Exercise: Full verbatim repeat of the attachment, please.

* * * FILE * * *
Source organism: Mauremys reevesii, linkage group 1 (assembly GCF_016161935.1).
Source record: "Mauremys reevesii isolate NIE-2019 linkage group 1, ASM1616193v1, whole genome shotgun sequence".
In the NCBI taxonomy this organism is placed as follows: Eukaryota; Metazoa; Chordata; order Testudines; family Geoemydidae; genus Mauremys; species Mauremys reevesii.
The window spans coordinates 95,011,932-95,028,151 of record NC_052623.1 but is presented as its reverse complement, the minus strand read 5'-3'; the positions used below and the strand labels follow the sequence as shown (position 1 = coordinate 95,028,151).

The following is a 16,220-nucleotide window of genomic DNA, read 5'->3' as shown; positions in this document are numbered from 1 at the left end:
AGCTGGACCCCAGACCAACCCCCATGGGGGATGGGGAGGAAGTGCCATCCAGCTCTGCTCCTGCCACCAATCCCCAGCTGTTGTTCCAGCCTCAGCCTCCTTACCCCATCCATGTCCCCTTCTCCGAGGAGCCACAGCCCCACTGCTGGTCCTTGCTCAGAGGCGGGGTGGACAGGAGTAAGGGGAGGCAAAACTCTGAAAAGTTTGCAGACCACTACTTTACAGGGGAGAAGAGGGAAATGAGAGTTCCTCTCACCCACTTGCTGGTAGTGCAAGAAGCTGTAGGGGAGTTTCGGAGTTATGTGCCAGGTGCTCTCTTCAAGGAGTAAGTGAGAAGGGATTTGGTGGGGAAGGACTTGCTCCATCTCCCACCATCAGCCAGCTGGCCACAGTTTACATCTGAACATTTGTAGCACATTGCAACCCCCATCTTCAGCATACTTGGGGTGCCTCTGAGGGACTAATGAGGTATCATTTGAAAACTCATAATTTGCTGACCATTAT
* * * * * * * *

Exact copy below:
Source organism: Mauremys reevesii, linkage group 1 (assembly GCF_016161935.1).
Source record: "Mauremys reevesii isolate NIE-2019 linkage group 1, ASM1616193v1, whole genome shotgun sequence".
In the NCBI taxonomy this organism is placed as follows: Eukaryota; Metazoa; Chordata; order Testudines; family Geoemydidae; genus Mauremys; species Mauremys reevesii.
The window spans coordinates 95,011,932-95,028,151 of record NC_052623.1 but is presented as its reverse complement, the minus strand read 5'-3'; the positions used below and the strand labels follow the sequence as shown (position 1 = coordinate 95,028,151).

The following is a 16,220-nucleotide window of genomic DNA, read 5'->3' as shown; positions in this document are numbered from 1 at the left end:
AGCTGGACCCCAGACCAACCCCCATGGGGGATGGGGAGGAAGTGCCATCCAGCTCTGCTCCTGCCACCAATCCCCAGCTGTTGTTCCAGCCTCAGCCTCCTTACCCCATCCATGTCCCCTTCTCCGAGGAGCCACAGCCCCACTGCTGGTCCTTGCTCAGAGGCGGGGTGGACAGGAGTAAGGGGAGGCAAAACTCTGAAAAGTTTGCAGACCACTACTTTACAGGGGAGAAGAGGGAAATGAGAGTTCCTCTCACCCACTTGCTGGTAGTGCAAGAAGCTGTAGGGGAGTTTCGGAGTTATGTGCCAGGTGCTCTCTTCAAGGAGTAAGTGAGAAGGGATTTGGTGGGGAAGGACTTGCTCCATCTCCCACCATCAGCCAGCTGGCCACAGTTTACATCTGAACATTTGTAGCACATTGCAACCCCCATCTTCAGCATACTTGGGGTGCCTCTGAGGGACTAATGAGGTATCATTTGAAAACTCATAATTTGCTGACCATTAT